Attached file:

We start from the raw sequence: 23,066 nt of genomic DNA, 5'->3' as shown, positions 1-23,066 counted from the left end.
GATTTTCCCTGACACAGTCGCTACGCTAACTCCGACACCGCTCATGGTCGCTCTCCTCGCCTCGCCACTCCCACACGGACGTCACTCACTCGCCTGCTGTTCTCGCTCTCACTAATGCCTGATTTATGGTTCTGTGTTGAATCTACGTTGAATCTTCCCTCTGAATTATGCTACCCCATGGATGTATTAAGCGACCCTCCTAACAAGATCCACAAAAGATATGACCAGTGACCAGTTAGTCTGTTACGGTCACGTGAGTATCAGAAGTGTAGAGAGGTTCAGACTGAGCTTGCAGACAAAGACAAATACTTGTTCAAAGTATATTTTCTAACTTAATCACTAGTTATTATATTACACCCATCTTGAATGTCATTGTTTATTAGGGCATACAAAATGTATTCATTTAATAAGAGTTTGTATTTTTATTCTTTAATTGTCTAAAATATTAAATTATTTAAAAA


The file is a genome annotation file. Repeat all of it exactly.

We start from the raw sequence: 23,066 nt of genomic DNA, 5'->3' as shown, positions 1-23,066 counted from the left end.
GATTTTCCCTGACACAGTCGCTACGCTAACTCCGACACCGCTCATGGTCGCTCTCCTCGCCTCGCCACTCCCACACGGACGTCACTCACTCGCCTGCTGTTCTCGCTCTCACTAATGCCTGATTTATGGTTCTGTGTTGAATCTACGTTGAATCTTCCCTCTGAATTATGCTACCCCATGGATGTATTAAGCGACCCTCCTAACAAGATCCACAAAAGATATGACCAGTGACCAGTTAGTCTGTTACGGTCACGTGAGTATCAGAAGTGTAGAGAGGTTCAGACTGAGCTTGCAGACAAAGACAAATACTTGTTCAAAGTATATTTTCTAACTTAATCACTAGTTATTATATTACACCCATCTTGAATGTCATTGTTTATTAGGGCATACAAAATGTATTCATTTAATAAGAGTTTGTATTTTTATTCTTTAATTGTCTAAAATATTAAATTATTTAAAAA